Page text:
The Challenge of Following New Thru Hikers

I started my Appalachian Trail thru hike two years ago on March 24, 2017. I heard about the AT six months prior when I was reeling from a blindside divorce, desperate for a huge change. It only took a few weeks of Googling to reconfigure everything in my life to make it happen.

The 2200 mile hike required every ounce of my mind, body, and spirit to finish. The rewards were more than worth the effort. Thru hiking is all-consuming, in preparation and execution. The experience sunk into my bones like nothing else I’ve ever known. It would an understatement to say I think about it daily.

Sometimes it feels so huge–so far outside my typical life–it’s almost like it couldn’t really have happened; like my memories are actually fantasies.

Rolling hills in Georgia. A common view for the first couple weeks.

Open the Flood Gates

Mid-March to Mid-April is the traditional starting season for northbound AT hikers (traveling in the direction of Georgia to Maine). This timeframe limits severe winter weather in the southern mountains while allowing time to reach Baxter State Park in Maine before it closes in October.

Around this time of year, the internet fills with stories and pictures of thru hikers starting their grand adventures. Considering how eager I am to launch into Appalachian Trail talk, I found it surprisingly difficult to follow thru hikers on social media last year (my first anniversary). I assumed I’d feel a jolt of excitement seeing familiar places, vicariously recalling the classic “firsts”. Perhaps even some homesickness.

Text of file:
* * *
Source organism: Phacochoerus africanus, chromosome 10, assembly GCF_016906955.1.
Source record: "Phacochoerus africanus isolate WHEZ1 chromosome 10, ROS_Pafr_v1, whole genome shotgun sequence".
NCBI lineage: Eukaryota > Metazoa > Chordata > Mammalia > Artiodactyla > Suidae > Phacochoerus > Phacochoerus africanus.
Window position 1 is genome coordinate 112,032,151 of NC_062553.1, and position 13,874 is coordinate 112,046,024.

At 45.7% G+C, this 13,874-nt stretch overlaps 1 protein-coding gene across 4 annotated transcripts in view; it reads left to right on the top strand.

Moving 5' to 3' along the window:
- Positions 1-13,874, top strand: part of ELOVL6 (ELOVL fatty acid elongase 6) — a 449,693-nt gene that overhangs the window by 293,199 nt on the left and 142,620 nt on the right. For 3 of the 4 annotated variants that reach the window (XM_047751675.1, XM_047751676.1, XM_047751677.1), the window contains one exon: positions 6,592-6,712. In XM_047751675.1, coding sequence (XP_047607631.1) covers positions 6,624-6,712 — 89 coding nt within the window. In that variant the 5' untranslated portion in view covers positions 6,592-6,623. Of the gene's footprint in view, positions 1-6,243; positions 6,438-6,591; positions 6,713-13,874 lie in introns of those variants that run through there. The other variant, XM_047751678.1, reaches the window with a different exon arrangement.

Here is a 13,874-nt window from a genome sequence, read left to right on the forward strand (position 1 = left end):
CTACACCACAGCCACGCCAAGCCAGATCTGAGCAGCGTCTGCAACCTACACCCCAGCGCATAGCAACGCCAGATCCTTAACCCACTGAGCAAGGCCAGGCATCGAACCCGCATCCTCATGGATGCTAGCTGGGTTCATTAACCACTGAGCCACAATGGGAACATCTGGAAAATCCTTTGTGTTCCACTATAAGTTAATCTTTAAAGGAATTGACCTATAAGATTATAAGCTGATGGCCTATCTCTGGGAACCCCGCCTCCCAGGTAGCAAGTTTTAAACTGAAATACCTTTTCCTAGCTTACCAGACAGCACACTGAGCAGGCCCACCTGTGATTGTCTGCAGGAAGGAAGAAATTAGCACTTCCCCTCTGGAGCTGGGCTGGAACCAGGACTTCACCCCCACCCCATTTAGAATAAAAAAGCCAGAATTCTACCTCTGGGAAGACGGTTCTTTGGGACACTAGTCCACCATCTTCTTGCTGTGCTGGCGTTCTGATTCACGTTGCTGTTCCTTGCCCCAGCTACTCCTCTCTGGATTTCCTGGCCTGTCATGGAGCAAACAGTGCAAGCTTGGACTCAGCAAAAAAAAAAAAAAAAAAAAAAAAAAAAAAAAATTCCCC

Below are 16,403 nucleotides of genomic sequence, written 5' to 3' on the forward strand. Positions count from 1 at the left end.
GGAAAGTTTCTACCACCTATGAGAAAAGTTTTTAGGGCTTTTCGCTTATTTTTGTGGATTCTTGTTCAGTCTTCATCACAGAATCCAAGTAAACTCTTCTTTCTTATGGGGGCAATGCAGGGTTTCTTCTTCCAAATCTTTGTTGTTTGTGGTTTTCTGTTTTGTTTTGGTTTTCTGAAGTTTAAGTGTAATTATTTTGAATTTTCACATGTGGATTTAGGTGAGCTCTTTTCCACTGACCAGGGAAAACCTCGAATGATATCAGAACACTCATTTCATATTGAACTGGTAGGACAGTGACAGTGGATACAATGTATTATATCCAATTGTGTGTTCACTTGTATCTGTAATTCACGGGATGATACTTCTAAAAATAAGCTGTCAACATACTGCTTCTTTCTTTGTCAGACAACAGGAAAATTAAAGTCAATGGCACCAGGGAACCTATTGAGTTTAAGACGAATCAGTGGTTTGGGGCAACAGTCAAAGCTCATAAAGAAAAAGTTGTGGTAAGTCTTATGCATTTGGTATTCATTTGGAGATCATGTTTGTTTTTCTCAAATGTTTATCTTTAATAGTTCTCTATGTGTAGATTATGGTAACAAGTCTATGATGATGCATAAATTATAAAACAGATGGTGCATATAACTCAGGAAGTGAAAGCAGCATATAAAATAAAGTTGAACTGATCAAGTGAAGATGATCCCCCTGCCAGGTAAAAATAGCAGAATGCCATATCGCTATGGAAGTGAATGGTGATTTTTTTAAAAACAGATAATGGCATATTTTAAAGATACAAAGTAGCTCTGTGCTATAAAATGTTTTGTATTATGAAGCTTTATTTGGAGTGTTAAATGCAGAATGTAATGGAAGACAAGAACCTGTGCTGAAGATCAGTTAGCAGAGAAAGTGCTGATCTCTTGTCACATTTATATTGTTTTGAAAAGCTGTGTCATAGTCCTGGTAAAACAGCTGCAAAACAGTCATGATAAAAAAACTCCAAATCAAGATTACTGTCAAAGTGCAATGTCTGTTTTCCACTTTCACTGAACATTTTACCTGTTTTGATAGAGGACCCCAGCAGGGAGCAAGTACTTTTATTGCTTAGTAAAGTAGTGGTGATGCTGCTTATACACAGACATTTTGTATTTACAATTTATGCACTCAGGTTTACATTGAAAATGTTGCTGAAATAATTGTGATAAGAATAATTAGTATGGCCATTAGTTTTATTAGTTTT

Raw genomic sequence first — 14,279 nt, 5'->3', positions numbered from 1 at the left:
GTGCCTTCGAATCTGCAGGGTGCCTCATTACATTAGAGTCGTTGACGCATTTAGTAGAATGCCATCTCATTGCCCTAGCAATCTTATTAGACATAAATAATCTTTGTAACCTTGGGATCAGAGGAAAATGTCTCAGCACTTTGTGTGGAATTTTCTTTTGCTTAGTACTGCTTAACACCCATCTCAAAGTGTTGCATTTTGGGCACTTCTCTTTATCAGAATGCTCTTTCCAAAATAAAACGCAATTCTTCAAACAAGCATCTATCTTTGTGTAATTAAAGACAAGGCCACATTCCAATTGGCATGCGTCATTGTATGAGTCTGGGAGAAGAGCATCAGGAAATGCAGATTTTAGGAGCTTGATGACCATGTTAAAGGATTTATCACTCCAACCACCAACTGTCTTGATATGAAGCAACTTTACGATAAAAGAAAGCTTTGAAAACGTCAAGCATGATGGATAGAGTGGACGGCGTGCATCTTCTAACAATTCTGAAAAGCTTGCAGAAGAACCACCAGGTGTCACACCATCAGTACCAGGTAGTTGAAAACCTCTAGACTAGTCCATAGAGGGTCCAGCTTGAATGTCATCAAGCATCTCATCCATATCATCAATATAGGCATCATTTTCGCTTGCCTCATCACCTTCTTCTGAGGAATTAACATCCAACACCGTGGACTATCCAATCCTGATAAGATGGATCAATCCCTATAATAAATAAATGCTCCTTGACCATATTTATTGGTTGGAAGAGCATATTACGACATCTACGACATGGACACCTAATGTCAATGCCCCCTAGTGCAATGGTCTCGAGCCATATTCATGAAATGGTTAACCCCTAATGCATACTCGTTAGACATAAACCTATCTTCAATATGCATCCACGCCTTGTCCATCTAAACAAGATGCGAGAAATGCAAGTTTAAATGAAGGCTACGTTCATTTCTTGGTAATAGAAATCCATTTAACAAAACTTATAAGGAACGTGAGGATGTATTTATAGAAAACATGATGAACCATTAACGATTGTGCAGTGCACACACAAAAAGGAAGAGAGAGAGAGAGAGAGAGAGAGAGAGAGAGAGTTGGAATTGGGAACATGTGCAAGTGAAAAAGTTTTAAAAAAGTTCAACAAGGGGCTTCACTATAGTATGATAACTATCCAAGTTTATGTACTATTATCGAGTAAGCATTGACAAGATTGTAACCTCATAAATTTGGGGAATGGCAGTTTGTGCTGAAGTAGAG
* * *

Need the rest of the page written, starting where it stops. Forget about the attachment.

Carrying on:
I could read general AT content, but following specific hikers bummed me out too much to continue. The flood of pictures caused something unexpected: a blunt bitterness.

I sincerely wish the best in health and heartiness for every thru hiker (except the guys who are seemingly only there to instigate competition; they can fuck right off), and I had no problem tracking several friends along the Pacific Crest Trail. So what was my issue with AT hikers?

Take a Look in the Mirror

I’ve learned that when something makes me uncomfortable, it’s probably because I’m avoiding dealing with some related personal stuff. I spent so much of my hike envisioning how I’d carry my newfound passion for life going forward, but I had yet to capitalize on any of it. I saw new hikers as having all the potential in the world at their feet.

Simply put, I was jealous and had no clue how to handle it. It’s common for folks returning from travel or adventure to struggle conveying the magnitude of their experience to others. This can lead to isolation. I spent a lot of time reading about post-trail depression. It’s a real thing.

In many ways, transitioning back to normal life was more challenging than the actual hike*. I was living with my parents (fortunate to have them), broke, spinning wheels waiting for my summer work contract to start.

After undergoing seismic personal changes, I was back in my childhood home. Wearing the same clothes from before the hike, falling into the same old routines. I knew it was all temporary, but I still felt trapped in between my former life and the one I wanted.

And here were all these fresh-faced hikers on Instagram with their shiny new gear and smiles full of hope and optimism.

I worried that talking about it would make me sound selfish and ungrateful of my privileged experience. What right did I have to be jealous of anyone for anything? It was even scarier to admit I felt disappointed in myself for stagnating, after so publicly celebrating my success only six months prior.